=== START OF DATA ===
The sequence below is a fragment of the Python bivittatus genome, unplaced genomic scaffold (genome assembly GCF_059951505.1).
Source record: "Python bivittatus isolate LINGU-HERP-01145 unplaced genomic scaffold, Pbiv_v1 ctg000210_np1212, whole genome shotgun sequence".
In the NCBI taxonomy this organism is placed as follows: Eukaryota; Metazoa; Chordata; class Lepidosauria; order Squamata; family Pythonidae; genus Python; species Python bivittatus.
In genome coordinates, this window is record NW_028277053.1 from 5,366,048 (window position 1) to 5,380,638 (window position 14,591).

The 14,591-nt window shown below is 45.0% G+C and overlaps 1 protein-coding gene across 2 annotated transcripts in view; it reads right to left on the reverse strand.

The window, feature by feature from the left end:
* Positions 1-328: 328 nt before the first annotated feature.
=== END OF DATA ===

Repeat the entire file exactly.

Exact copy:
The sequence below is a fragment of the Python bivittatus genome, unplaced genomic scaffold (genome assembly GCF_059951505.1).
Source record: "Python bivittatus isolate LINGU-HERP-01145 unplaced genomic scaffold, Pbiv_v1 ctg000210_np1212, whole genome shotgun sequence".
In the NCBI taxonomy this organism is placed as follows: Eukaryota; Metazoa; Chordata; class Lepidosauria; order Squamata; family Pythonidae; genus Python; species Python bivittatus.
In genome coordinates, this window is record NW_028277053.1 from 5,366,048 (window position 1) to 5,380,638 (window position 14,591).

The 14,591-nt window shown below is 45.0% G+C and overlaps 1 protein-coding gene across 2 annotated transcripts in view; it reads right to left on the reverse strand.

The window, feature by feature from the left end:
* Positions 1-328: 328 nt before the first annotated feature.